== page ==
Wolgin v. Wolgin (Lawyers Weekly No. 11-07-1232, 20 pp.) (Cheri Beasley, J.) Appealed from Durham County District Court. (William A. Marsh, J.) N.C. App. Click here for the full-text opinion.
Holding: The trial court clearly considered not only the parties’ disagreements regarding custody but also the effect on the parties’ children of the defendant-mother’s unilateral transfer of the children from their Durham County schools to schools in Wake County and her decision to put the children into extracurricular activities farther away from the plaintiff-father.
We affirm the custody modification and denial of the mother’s motion for a new trial.
The defendant-mother argues that the trial court arbitrarily imposed limitations on the presentation of evidence. We disagree.
The length of the trial was discussed at pre-trial conferences, and both parties agreed to a two-day trial. The court inquired as to the ability of both parties to present evidence within a two-day time frame, and neither party objected during pre-trial conferences.
The court made several references to the time constrictions during the trial. At the close of the mother’s evidence, she made no objection to time limits enforced by the trial court on the second day of trial.
The trial court was presented with adequate evidence to make a determination as to whether modification of the custody order was appropriate.
The trial court did not abuse its discretion by designating two days for trial.
Even though the trial court admitted that it would not review all 562 of the parties’ email correspondences, the court said, “I will be able to ascertain the tone and tenor by looking at a representative portion of the e-mails, so don’t think I’m not going to look at them at all.” The trial court properly exercised its authority to limit the presentation of cumulative evidence.
Accordingly, the trial court did not abuse its discretion by reviewing a representative portion of the e-mail correspondences.
The mother argues that, because the trial court found the parties had disagreements which impacted the children and the mother made unilateral decisions, the trial court changed custody to punish the mother. The mother’s argument is meritless.
Child custody cannot be used as a tool to punish an uncooperative parent. However, where such interference becomes so pervasive as to harm the child’s close relationship with the noncustodial parent, the court can conclude that the custodial parent’s actions show a disregard for the best interests of the child, warranting a change of custody.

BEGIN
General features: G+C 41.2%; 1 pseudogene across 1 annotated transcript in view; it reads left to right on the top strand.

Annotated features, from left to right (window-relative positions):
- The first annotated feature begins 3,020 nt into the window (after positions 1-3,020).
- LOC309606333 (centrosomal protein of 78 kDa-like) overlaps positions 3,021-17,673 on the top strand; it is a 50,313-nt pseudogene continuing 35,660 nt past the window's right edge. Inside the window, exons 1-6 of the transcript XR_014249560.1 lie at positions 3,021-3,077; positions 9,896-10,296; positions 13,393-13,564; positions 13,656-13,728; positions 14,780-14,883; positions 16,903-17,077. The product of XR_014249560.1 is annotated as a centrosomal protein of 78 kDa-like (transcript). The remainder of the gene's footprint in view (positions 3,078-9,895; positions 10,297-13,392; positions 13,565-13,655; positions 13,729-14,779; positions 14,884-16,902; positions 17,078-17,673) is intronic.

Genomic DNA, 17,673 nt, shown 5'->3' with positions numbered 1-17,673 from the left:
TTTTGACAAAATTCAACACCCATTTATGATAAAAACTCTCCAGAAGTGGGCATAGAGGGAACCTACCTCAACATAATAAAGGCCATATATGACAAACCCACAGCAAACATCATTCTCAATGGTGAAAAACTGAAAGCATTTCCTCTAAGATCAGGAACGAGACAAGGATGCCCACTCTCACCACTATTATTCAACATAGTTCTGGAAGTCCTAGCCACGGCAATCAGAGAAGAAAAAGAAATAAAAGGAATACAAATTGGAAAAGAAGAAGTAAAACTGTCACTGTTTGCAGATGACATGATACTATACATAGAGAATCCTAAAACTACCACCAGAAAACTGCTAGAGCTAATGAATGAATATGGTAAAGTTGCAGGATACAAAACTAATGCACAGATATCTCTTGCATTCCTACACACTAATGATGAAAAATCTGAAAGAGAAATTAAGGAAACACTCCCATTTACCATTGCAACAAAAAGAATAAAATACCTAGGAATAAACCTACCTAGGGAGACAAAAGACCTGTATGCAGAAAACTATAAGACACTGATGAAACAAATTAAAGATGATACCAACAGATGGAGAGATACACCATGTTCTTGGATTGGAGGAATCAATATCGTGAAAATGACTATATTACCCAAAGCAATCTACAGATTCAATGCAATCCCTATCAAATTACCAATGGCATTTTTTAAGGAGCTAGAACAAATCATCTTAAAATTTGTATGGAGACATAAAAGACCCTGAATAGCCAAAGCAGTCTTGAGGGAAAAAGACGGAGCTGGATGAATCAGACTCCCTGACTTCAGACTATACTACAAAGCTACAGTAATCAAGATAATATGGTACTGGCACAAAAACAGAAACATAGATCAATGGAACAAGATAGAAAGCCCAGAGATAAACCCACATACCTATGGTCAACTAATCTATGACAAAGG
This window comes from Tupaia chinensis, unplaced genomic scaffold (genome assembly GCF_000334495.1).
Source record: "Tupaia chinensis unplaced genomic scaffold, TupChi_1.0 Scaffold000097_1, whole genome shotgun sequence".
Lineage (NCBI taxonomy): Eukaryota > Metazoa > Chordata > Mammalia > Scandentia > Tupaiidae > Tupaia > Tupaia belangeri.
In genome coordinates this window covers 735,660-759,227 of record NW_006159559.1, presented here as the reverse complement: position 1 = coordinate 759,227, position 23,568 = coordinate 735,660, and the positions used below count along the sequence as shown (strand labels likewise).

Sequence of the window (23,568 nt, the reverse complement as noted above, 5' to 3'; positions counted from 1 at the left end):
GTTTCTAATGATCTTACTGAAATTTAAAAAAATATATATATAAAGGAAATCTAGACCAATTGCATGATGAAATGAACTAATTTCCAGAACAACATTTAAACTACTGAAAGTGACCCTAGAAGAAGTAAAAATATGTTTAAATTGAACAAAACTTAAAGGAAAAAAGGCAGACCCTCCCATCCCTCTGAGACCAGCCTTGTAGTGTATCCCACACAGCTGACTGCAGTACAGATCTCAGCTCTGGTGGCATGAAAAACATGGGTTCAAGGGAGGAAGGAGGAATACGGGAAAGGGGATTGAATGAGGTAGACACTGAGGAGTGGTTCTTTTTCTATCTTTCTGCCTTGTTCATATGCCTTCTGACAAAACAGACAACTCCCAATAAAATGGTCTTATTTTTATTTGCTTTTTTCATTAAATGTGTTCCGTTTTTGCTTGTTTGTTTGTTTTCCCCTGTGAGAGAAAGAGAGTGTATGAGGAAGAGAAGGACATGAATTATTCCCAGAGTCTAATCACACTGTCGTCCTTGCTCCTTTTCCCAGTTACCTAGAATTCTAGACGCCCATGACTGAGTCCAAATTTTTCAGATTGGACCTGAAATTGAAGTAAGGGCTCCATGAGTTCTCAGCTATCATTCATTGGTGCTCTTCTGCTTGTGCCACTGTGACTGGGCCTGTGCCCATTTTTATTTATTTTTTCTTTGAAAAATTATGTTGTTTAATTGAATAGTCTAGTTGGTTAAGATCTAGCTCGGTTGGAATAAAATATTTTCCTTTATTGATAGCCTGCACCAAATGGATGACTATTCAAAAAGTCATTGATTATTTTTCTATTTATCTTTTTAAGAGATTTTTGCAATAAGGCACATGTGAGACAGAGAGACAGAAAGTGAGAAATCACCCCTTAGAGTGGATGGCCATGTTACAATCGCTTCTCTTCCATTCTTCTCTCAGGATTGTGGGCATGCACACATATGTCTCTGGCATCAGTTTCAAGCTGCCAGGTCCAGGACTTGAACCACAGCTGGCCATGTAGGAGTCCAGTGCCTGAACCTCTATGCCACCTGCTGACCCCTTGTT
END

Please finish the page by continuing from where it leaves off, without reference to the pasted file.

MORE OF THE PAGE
The trial court did not merely consider the parties’ disagreements but also considered the effect of those disagreements on the children and their well-being.
The trial court found that the change in school had a detrimental effect on the parties’ daughter Hannah’s social adjustment, as her teachers in Durham had begun to successfully address improvements in Hannah’s social interaction with her peers.
Additionally, the trial court did not conclude that a substantial change of circumstances existed merely because of the parties’ disagreements; instead, the court found that the parties’ disagreements had a profound effect on Hannah’s mental health due to the mother’s refusal to allow a therapist to address Hannah’s mental health needs.
Further, the trial court found that the parties’ inability to effectively communicate for the benefit of the children hindered the children’s religious growth.
The children’s lack of participation in holiday celebrations was not a change of circumstances from the original custody order. The schedule from that 2007 order awarded the mother physical custody during the specified holidays.
However, while there was no actual change in circumstances from the 2007 order as to the plaintiff-father’s religious observances, the trial court considered the children’s “increased age” and ability “to more fully participate in and understand [religious] activities” and “the parties’ inability to cooperate to change their schedule” to accommodate religious observances. Thus, the finding of a substantial change in circumstances is supported by the evidence.
The trial court further found that the children’s participation in extracurricular activities at locations that were inconvenient for the father constituted a substantial change in circumstances that affected the welfare of the children. We agree.
As the trial court had, in its 2007 order, considered that visitation with the father was in the children’s best interest, the fact that the mother was unyielding in determining the location and time of extracurricular activities focuses on the inconvenience to the father only to the extent that the father’s time spent with the children would necessarily be curtailed (i.e., for the father’s travel time to the event). As the children benefit from time spent with their father, the trial court properly determined that the mother’s arrangements are not in the best interest of the children.
Finally, the mother argues that the trial court’s consideration of factors such as her relocation and remarriage, and the children’s school transfer are
“impermissible factors.” We disagree.
We reject the notion that the trial court should have been restricted to certain “permissible factors” in its determination. We conclude there was no error as to the factors that the trial court used to make its determination.
The mother further argues that because she and her husband moved to Wake County, regardless of the father’s wishes to keep the children enrolled in the Durham School System, the children’s residency with the mother necessitated the school system change. As school systems are accustomed to accommodating children who are in the joint custody of their parents and to accommodate children with mental or emotional problems, it is not uncommon for school systems to accommodate transfer requests.